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The Gorey Bits

Updated on January 3, 2013

Welcome To The Gorey Bits

This light-hearted lens is a tribute to Edward Gorey, a consummate writer and iconic illustrator. Those with a gluttonous appetite for gothic giggles or mirthful morsels of the macabre, will surely get their fill of dastardly drawings and downright frightening fiction from this witty wordsmith and amusing artist.

WARNING: Happy homo sapiens may feel offended by all the ghastly, ghoulish Gorey bits. So, either proceed with caution or, simply take life with a grain of salt like Edward Gorey.

Edward Gorey (1925-2000)

A self-portrait in his classic pen and ink drawing style.

"An American original . . . one of [the twentieth] century's foremost eccentric geniuses."

-- Print Magazine

Introduction To The Gorey Details

Some might say that Edward Gorey was an eccentric recluse who preferred the company of cats to the claptrap and hubris of homo sapiens. To understand Gorey, is to understand his saturnine if not sardonic view of the daily round:

"Life is intrinsically, well, boring and dangerous at the same time. At any given moment the floor may open up. Of course, it almost never does; that's what makes it so boring."

So, it is not surprising that Gorey would find an avenue to relieve his sense of ennui through the use of words (or no words) and images.

When asked how he would describe his absurd form of writing he said that it would most properly fit into the "landscape of literary nonsense", adding further that, "To take my work seriously would be the height of folly."

To collectors of facts, Edward St. John Gorey, (1925-2000), was an noted American author and iconic illustrator of more than a hundred macabre-themed manuscripts.

If truth be told, Gorey had little if any formal art training, spending but one semester in School of Art Institute of Chicago during World War II and four years at Harvard College. Inspite of his limited artistic training, he did pursue a career as a book illustrator in New York.

In fact, any first-time author, might well be inspired by his perseverence in the face of rejection, which he experienced many times before successfully self-publishing his first independent work in 1953, an unusually-titled tome, "The Unstrung Harp".

We have a hint of his eccentricity not only in the use of odd titles, but also his use of a variety of peculiar pen names (anagrams of his first and last names), such as Ogdred Weary, Dogear Wryde, Ms. Regera Dowdy, and dozens more. His books also feature the names Eduard Blutig ("Edward Gory"), a German language pun on his own name, and O. Müde (German for O. Weary).

Later when interviewed about his penchant for off-beat themes, odd plots and obscurely-named characters, he replied: "I just kind of conjured them up out of my subconscious and put them in order of ascending peculiarity."

When asked why his books are often focused on death and the dark side of things, he declared: "What I'm really interested in is everyday life. It's dreadfully hazardous. I never could understand why people always feel they have to climb up Mount Everest when you know it's quite dangerous getting out of bed." ("Gothics by Gorey" Newsweek, October 31, 1977)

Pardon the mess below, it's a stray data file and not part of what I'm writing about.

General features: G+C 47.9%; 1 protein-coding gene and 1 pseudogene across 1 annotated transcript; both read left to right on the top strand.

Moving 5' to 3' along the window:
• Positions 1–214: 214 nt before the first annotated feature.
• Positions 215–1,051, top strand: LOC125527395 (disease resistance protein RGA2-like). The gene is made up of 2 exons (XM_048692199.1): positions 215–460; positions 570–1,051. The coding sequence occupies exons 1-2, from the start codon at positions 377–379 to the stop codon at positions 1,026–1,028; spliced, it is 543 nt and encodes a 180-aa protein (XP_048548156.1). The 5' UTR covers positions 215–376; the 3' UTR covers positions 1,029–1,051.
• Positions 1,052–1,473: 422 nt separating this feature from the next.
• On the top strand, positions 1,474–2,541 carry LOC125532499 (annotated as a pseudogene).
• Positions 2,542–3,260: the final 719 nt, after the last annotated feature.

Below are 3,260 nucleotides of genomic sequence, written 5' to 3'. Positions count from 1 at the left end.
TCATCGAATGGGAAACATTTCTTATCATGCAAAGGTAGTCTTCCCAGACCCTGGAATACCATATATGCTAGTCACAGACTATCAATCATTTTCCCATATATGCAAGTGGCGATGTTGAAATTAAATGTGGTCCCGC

Gorey also was a set and costume designer for many theater productions from Cape Cod to Broadway-including a celebrated staging of "Dracula", for which he received a Tony award. His well-known animated credits for the PBS series "Mystery!" introduced his recognizable black and white cross-hatched drawing style to millions of television viewers.

Amusing Absurdity and Morbid Mirth

For those who appreciate the amusing absurdity of life, they will find in Edward Gorey a true friend indeed.

One entertaining bit of entymology came to life in 1960 as The Bug Book. For those who adore adventure with a twist where a group of friendly, happy, colorful bugs find themselves threatened by a large bullying Black Bug who promptly imprisons them in a bottle. They escape and drop a large rock on him, squashing him flatter than a pancake. In a twisted bit of glee, they "slipped the remains into an envelope. And left it propped against the fatal stone to be mailed." (The address is "To whom it may concern.")

It is said that The Wuggly Ump, written in 1963 is likely a conscious nod to Lewis Carroll and his love of very odd beasts. In typical Gorey fashion, Edward comes up with a crazy creature who lives far away, and enjoys eating "umbrellas, gunny sacks,/ Brass doorknobs, mud, and carpet tacks." The happy little children sing the rhyming verse about the creature while having a jolly good time like all merry munchkins do. And, in a charming bit of morbid mirth, the wee widdums end up inside the creature where they "sing glogalimp, sing glugalump,/ From deep inside the Wuggly Ump" (who needless to say has a rather large grin on his face).

The Inanimate Tragedy, written in 1966, can best be described as a dramatic tragedy involving office supplies and odds and ends one might find in a kitchen drawer (needles, pen tips, thumbtacks, buttons, knotted string).

A MASTER OF THE COMIC MACABRE - What's not to like about a man who creates 50 years worth of lovely little monstrosities for the discerning reader?

In typical Gorey fashion,

"He was cremated and his ashes were thrown into Barnstable Harbor on a rainy, overcast day."

"Edward Gorey, the artist and author who was a grand master of the comic macabre and delighted generations of readers with his spidery drawings and stories of hapless children, swooning maidens, throbblefooted specters, threatening topiary and weird, mysterious events on eerie Victorian landscapes, died on Saturday at Cape Cod Hospital in Hyannis, Mass. He was 75 and lived in Yarmouth Port, Mass."